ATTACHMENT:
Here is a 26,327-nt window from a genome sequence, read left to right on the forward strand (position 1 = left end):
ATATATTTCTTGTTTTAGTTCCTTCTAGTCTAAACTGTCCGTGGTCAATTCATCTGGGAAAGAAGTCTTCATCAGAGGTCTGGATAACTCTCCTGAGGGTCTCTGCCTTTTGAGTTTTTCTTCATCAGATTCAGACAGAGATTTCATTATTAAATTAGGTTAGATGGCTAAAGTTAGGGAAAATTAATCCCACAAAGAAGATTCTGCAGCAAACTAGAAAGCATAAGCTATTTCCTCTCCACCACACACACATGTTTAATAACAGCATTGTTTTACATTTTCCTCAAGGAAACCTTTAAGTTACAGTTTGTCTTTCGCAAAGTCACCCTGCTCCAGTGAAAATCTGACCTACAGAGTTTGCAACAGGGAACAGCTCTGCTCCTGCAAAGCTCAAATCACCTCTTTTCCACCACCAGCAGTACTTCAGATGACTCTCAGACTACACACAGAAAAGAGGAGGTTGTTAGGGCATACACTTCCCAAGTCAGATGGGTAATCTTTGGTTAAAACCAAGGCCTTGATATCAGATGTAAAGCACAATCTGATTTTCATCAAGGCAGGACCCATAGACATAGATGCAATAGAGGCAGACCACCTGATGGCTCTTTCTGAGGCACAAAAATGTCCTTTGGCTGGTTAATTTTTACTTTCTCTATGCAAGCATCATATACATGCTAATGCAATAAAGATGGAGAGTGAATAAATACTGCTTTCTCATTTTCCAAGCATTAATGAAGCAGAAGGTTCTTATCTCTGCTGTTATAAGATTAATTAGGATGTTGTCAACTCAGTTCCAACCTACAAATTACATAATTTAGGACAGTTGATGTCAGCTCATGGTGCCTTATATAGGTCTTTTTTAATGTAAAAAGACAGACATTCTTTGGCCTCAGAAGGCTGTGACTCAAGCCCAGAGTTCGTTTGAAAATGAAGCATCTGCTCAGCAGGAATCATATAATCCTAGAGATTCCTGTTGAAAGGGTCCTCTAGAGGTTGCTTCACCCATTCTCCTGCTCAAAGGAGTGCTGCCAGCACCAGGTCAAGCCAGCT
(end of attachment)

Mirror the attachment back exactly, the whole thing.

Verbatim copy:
Here is a 26,327-nt window from a genome sequence, read left to right on the forward strand (position 1 = left end):
ATATATTTCTTGTTTTAGTTCCTTCTAGTCTAAACTGTCCGTGGTCAATTCATCTGGGAAAGAAGTCTTCATCAGAGGTCTGGATAACTCTCCTGAGGGTCTCTGCCTTTTGAGTTTTTCTTCATCAGATTCAGACAGAGATTTCATTATTAAATTAGGTTAGATGGCTAAAGTTAGGGAAAATTAATCCCACAAAGAAGATTCTGCAGCAAACTAGAAAGCATAAGCTATTTCCTCTCCACCACACACACATGTTTAATAACAGCATTGTTTTACATTTTCCTCAAGGAAACCTTTAAGTTACAGTTTGTCTTTCGCAAAGTCACCCTGCTCCAGTGAAAATCTGACCTACAGAGTTTGCAACAGGGAACAGCTCTGCTCCTGCAAAGCTCAAATCACCTCTTTTCCACCACCAGCAGTACTTCAGATGACTCTCAGACTACACACAGAAAAGAGGAGGTTGTTAGGGCATACACTTCCCAAGTCAGATGGGTAATCTTTGGTTAAAACCAAGGCCTTGATATCAGATGTAAAGCACAATCTGATTTTCATCAAGGCAGGACCCATAGACATAGATGCAATAGAGGCAGACCACCTGATGGCTCTTTCTGAGGCACAAAAATGTCCTTTGGCTGGTTAATTTTTACTTTCTCTATGCAAGCATCATATACATGCTAATGCAATAAAGATGGAGAGTGAATAAATACTGCTTTCTCATTTTCCAAGCATTAATGAAGCAGAAGGTTCTTATCTCTGCTGTTATAAGATTAATTAGGATGTTGTCAACTCAGTTCCAACCTACAAATTACATAATTTAGGACAGTTGATGTCAGCTCATGGTGCCTTATATAGGTCTTTTTTAATGTAAAAAGACAGACATTCTTTGGCCTCAGAAGGCTGTGACTCAAGCCCAGAGTTCGTTTGAAAATGAAGCATCTGCTCAGCAGGAATCATATAATCCTAGAGATTCCTGTTGAAAGGGTCCTCTAGAGGTTGCTTCACCCATTCTCCTGCTCAAAGGAGTGCTGCCAGCACCAGGTCAAGCCAGCT